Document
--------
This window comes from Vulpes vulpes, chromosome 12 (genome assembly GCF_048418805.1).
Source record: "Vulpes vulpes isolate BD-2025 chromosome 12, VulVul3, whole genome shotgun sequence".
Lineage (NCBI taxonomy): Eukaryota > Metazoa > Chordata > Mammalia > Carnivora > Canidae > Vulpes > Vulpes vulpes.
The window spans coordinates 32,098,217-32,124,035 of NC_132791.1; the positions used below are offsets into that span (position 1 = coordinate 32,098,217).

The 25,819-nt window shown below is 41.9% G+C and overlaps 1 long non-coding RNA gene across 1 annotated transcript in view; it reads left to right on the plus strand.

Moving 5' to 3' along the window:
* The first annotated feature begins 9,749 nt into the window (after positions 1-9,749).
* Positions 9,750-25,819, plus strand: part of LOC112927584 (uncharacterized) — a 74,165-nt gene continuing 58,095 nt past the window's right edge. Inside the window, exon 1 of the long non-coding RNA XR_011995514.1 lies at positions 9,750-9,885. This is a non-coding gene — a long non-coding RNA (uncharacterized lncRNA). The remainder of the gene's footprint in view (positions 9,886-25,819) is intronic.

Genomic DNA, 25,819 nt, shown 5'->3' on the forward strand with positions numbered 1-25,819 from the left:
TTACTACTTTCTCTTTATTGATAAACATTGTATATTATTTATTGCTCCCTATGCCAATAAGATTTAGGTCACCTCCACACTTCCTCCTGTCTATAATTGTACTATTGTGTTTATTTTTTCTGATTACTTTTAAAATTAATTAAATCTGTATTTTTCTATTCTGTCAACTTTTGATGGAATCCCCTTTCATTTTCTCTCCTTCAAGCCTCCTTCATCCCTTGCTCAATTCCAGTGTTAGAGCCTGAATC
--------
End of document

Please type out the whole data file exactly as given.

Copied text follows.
This window comes from Vulpes vulpes, chromosome 12 (genome assembly GCF_048418805.1).
Source record: "Vulpes vulpes isolate BD-2025 chromosome 12, VulVul3, whole genome shotgun sequence".
Lineage (NCBI taxonomy): Eukaryota > Metazoa > Chordata > Mammalia > Carnivora > Canidae > Vulpes > Vulpes vulpes.
The window spans coordinates 32,098,217-32,124,035 of NC_132791.1; the positions used below are offsets into that span (position 1 = coordinate 32,098,217).

The 25,819-nt window shown below is 41.9% G+C and overlaps 1 long non-coding RNA gene across 1 annotated transcript in view; it reads left to right on the plus strand.

Moving 5' to 3' along the window:
* The first annotated feature begins 9,749 nt into the window (after positions 1-9,749).
* Positions 9,750-25,819, plus strand: part of LOC112927584 (uncharacterized) — a 74,165-nt gene continuing 58,095 nt past the window's right edge. Inside the window, exon 1 of the long non-coding RNA XR_011995514.1 lies at positions 9,750-9,885. This is a non-coding gene — a long non-coding RNA (uncharacterized lncRNA). The remainder of the gene's footprint in view (positions 9,886-25,819) is intronic.

Genomic DNA, 25,819 nt, shown 5'->3' on the forward strand with positions numbered 1-25,819 from the left:
TTACTACTTTCTCTTTATTGATAAACATTGTATATTATTTATTGCTCCCTATGCCAATAAGATTTAGGTCACCTCCACACTTCCTCCTGTCTATAATTGTACTATTGTGTTTATTTTTTCTGATTACTTTTAAAATTAATTAAATCTGTATTTTTCTATTCTGTCAACTTTTGATGGAATCCCCTTTCATTTTCTCTCCTTCAAGCCTCCTTCATCCCTTGCTCAATTCCAGTGTTAGAGCCTGAATC